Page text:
I recently dined at a new restaurant reinforced these ideas. The food was quite good and the kitchen hit all its marks, but it felt uninspired somehow. The obligatory Sashimi style raw fish appetizer—stripped naked of its Asian roots—was Anglicized and safe. The compulsory pan-seared rhombus of farm-raised white fish sounded as fresh as a bottle of Santa Margherita Pinot Grigio in the early 90’s. A vegetarian dish, blatantly pandering, headlined the entrees but even vegetarians would probably swipe left on its predictable presentation.

Many articles have appeared lately about the “New Nostalgia” that has seen the resurrection of relics of America’s culinary past like the gaudy pomp and circumstance of Chrome trolleys carrying Prime Rib and Flinstonian slabs of Chateaubriand buttered up and sizzling on Mauviel copper pans. It would seem that once certain chefs run out of fertile new ideas or futuristic flavor combinations, nostalgic cooking becomes a convenient style to fallback on.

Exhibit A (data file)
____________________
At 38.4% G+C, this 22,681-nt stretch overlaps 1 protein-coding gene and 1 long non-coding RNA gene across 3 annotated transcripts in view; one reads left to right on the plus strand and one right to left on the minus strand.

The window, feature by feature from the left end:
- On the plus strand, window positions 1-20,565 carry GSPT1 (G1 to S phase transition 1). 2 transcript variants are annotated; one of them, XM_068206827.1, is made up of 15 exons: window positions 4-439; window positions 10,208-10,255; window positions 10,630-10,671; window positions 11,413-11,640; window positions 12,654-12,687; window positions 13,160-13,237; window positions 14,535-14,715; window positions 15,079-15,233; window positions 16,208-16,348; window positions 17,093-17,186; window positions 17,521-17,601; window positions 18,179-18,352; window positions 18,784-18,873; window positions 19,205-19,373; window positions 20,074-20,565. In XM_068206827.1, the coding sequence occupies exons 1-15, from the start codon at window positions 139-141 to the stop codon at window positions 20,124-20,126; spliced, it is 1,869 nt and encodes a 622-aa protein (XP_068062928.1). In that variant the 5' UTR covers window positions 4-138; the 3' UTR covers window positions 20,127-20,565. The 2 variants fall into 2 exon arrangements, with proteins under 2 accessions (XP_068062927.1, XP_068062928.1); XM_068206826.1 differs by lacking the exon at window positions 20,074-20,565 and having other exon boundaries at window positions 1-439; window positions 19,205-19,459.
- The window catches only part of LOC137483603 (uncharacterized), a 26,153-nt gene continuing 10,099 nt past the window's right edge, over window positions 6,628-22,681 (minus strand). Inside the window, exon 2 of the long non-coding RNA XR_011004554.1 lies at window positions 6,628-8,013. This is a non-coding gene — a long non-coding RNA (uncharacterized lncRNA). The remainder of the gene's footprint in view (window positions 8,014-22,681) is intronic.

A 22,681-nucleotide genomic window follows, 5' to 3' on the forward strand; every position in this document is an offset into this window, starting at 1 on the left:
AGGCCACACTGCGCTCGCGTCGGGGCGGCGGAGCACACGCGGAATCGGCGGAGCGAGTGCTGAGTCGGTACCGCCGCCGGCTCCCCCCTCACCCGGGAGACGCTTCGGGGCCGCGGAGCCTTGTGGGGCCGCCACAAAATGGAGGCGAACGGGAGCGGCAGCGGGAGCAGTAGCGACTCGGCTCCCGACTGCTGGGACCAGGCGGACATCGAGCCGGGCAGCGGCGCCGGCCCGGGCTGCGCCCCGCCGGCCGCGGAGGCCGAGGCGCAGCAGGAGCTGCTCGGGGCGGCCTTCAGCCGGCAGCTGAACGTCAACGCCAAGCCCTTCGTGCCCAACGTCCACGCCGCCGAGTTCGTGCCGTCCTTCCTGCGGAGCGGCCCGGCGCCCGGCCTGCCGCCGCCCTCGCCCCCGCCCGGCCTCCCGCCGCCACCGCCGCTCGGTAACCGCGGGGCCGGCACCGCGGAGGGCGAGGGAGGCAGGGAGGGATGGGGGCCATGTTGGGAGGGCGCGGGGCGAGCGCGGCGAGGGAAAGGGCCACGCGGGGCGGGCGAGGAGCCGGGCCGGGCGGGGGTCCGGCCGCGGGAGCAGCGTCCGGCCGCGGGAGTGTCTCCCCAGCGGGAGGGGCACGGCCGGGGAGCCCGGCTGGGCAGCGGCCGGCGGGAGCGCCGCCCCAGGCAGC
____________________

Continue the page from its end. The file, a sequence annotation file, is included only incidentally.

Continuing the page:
Perhaps some diners, too, long for the days when chefs didn’t exist to challenge our palates; they were there to simply feed us. There will always be a segment of the population that wishes we could “Make Restaurants Great Again.” But as with American politics in the Trump Era, yearning for yesteryear causes us to build more walls than bridges and too easily forget just how far we’ve come.

Ordering Side Dishes as Appetizers is Lame

side dishes

Waiters are accustomed to dealing with people’s dietary peculiarities when they order. Some guests find joy in manipulating the menu to suit their needs or their budget. It comes with the territory, so servers learn to live with guests who dedicate themselves to finding loopholes to exploit. We understand that a menu is a template for success not a rule book, but of course—like everything in hospitality—some guests take more liberties than others.